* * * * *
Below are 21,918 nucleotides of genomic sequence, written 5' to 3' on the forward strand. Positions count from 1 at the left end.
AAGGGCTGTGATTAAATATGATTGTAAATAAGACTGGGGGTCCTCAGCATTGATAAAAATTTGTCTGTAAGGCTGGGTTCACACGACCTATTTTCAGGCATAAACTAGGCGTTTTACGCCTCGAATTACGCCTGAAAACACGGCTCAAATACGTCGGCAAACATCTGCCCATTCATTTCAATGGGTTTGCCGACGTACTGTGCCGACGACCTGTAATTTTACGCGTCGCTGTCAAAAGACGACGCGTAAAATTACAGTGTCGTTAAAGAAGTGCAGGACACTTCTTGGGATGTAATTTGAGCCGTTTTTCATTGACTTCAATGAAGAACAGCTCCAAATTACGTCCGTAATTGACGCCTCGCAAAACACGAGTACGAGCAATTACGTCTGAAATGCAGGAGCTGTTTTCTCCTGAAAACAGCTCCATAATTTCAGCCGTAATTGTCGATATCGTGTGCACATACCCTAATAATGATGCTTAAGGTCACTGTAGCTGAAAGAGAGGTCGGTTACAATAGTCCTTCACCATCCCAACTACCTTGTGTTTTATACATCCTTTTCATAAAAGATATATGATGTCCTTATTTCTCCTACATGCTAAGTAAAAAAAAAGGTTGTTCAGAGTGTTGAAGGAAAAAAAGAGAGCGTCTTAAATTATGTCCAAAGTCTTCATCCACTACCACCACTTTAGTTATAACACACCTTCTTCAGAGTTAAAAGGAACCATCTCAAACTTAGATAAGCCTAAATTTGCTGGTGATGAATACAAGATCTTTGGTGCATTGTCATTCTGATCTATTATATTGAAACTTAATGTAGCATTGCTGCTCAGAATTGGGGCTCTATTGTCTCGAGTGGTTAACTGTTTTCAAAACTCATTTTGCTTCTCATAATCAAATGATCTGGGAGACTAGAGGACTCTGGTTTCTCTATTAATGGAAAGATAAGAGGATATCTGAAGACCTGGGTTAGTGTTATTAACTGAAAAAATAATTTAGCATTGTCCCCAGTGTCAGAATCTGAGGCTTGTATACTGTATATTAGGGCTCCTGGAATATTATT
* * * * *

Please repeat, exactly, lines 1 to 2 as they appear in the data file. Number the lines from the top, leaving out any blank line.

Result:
Below are 21,918 nucleotides of genomic sequence, written 5' to 3' on the forward strand. Positions count from 1 at the left end.
AAGGGCTGTGATTAAATATGATTGTAAATAAGACTGGGGGTCCTCAGCATTGATAAAAATTTGTCTGTAAGGCTGGGTTCACACGACCTATTTTCAGGCATAAACTAGGCGTTTTACGCCTCGAATTACGCCTGAAAACACGGCTCAAATACGTCGGCAAACATCTGCCCATTCATTTCAATGGGTTTGCCGACGTACTGTGCCGACGACCTGTAATTTTACGCGTCGCTGTCAAAAGACGACGCGTAAAATTACAGTGTCGTTAAAGAAGTGCAGGACACTTCTTGGGATGTAATTTGAGCCGTTTTTCATTGACTTCAATGAAGAACAGCTCCAAATTACGTCCGTAATTGACGCCTCGCAAAACACGAGTACGAGCAATTACGTCTGAAATGCAGGAGCTGTTTTCTCCTGAAAACAGCTCCATAATTTCAGCCGTAATTGTCGATATCGTGTGCACATACCCTAATAATGATGCTTAAGGTCACTGTAGCTGAAAGAGAGGTCGGTTACAATAGTCCTTCACCATCCCAACTACCTTGTGTTTTATACATCCTTTTCATAAAAGATATATGATGTCCTTATTTCTCCTACATGCTAAGTAAAAAAAAAGGTTGTTCAGAGTGTTGAAGGAAAAAAAGAGAGCGTCTTAAATTATGTCCAAAGTCTTCATCCACTACCACCACTTTAGTTATAACACACCTTCTTCAGAGTTAAAAGGAACCATCTCAAACTTAGATAAGCCTAAATTTGCTGGTGATGAATACAAGATCTTTGGTGCATTGTCATTCTGATCTATTATATTGAAACTTAATGTAGCATTGCTGCTCAGAATTGGGGCTCTATTGTCTCGAGTGGTTAACTGTTTTCAAAACTCATTTTGCTTCTCATAATCAAATGATCTGGGAGACTAGAGGACTCTGGTTTCTCTATTAATGGAAAGATAAGAGGATATCTGAAGACCTGGGTTAGTGTTATTAACTGAAAAAATAATTTAGCATTGTCCCCAGTGTCAGAATCTGAGGCTTGTATACTGTATATTAGGGCTCCTGGAATATTATT